McKeon Joins Sub-56 100 ‘Fly Club; Smith Sets 400IM Standard; & Winnington & McLoughlin Halt Horton Defence Of 400 Olympic Crown

2021-06-12 Reading Time: 4 minutes
Emma McKeon - by Delly Carr / Swimming Australia Ltd

Emma McKeon took the pace of Australian 100 ‘fly just into 55-second waters for the first time and Brendon Smith joined her in the club of 2021 Olympic ticket holders at trials with a 4:10 national 400m medley mark on the first day of action in Adelaide.

The first session of finals was also full of drama, Olympic 400m freestyle champion Mack Horton on 3:43.92 but there middle man among five who raced inside the Tokyo target time, the two tickets for Tokyo going to Elijah Winnington, on 3:42.65, and Jack McLoughlin, on 3:43.27.

No Defence for Horton but Winnington and McLoughlin vow to “do it for Mack” as they emerge from a terrific battle. The top three in Australia are the top three in then world so far this year, highlighting the knock of universality rules that dictate a “two per nation” limit at the Olympic Games. Countless trials in the United States have thrown up similar down the years, while there is no provision for a wild-card entry for any reason, including being a defending champion ranked third in the world – and third at home. Neither the USA nor Australia have campaigned for change.

The 2021 World Rankings in the 400m free, with Australians filling four of the top 10 slots from racing in Adelaide today:

Women’s 100m Butterfly

Emma McKeon and her 55.93sec victory make it a high-five in the sorority of sub-56sec: the founder member was American Dana Vollmer, who raced into what were then uncharted waters in 55.98 for Olympic gold at London 2012. Then came World record holder and 2016 Olympic champion for Sweden Sarah Sjostrom (55.48), who has since been joined by China’s Zhang Yufei (55.62) and Canada’s 2019 World champion Maggie MacNeil (55.83).

McKeon, coached by Michael Bohl, was out in 25.96 and home in 29.97 for a pioneering 55.93, the first sub-56sec blast from an Australian. The effort swept the 27-year-old inside the 56.18 at which she had held the national standard since 2017 and just 0.1sec shy of the Commonwealth record held by MacNeil since July 2019 when she claimed the global crown in Gwangju ahead of Sjostrom and McKeon, who said today:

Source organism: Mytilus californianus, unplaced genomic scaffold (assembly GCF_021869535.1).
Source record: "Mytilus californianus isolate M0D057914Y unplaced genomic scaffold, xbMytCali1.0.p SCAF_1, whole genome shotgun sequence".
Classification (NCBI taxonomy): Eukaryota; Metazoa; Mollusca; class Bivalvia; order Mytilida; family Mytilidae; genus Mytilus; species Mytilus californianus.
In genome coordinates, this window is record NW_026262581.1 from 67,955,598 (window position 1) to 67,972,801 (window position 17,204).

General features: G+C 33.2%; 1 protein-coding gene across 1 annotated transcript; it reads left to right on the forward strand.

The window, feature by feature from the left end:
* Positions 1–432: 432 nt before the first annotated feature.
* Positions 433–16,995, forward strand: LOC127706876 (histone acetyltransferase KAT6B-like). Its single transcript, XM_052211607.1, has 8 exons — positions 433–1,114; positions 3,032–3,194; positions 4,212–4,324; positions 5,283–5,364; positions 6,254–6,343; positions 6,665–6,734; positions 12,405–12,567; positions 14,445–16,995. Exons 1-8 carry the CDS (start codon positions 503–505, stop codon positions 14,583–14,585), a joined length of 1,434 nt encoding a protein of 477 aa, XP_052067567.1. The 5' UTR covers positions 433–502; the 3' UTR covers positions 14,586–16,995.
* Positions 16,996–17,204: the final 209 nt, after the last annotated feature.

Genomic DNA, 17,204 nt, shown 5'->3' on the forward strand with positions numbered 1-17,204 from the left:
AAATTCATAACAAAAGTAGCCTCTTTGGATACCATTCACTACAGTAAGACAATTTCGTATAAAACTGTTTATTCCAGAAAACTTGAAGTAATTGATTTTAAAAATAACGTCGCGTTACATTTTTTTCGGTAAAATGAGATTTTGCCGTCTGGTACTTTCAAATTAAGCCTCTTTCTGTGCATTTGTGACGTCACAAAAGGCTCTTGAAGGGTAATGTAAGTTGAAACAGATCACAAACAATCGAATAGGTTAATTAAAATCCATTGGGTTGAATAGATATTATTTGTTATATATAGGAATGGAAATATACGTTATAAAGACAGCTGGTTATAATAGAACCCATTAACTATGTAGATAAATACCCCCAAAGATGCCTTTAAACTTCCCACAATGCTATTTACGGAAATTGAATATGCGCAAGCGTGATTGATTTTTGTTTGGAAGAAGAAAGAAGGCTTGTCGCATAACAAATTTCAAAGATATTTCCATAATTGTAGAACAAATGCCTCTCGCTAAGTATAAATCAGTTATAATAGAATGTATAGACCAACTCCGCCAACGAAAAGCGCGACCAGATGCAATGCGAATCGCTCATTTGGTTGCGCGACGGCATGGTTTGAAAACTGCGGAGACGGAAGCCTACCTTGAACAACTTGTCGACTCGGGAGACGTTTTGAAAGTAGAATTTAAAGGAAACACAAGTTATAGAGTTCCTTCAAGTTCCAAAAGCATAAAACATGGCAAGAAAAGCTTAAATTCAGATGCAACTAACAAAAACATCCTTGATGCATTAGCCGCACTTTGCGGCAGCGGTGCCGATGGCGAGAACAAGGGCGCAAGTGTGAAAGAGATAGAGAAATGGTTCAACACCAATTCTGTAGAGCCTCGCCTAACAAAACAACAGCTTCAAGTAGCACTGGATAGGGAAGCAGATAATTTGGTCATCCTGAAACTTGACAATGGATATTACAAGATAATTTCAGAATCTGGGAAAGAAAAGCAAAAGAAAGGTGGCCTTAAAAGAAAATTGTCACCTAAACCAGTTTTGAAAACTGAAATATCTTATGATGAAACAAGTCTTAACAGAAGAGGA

“I think it’s just nice to qualify in the first event and get that done and now settle into the rest of the week. It is significantly faster than what I was going for the last four years, I definitely felt like I was due for a good one. I have been putting in a lot of work with my coach and definitely have a lot of faith in him. And I think when he tells me that I’m due for a good one I have a lot more belief in myself.”

Emma McKeon, courtesy of Swimming Australia

In Adelaide today, the silver went to Brianna Throssell, whose 57.11 was just 0.01sec shy of the target time for the Tokyo Olympic Games. Third place went to Alexan Perkins in 58.61.

McKeon is now ranked No2 in the world so far this year adrift Zhang, with MacNeil yet to race at her own Olympic trials, set for Toronto next week, and Sjostrom’s form by July will depend on the pace of her recovery from a cracked elbow.

The 2021 and All-time World Rankings:

Men’s 400m freestyle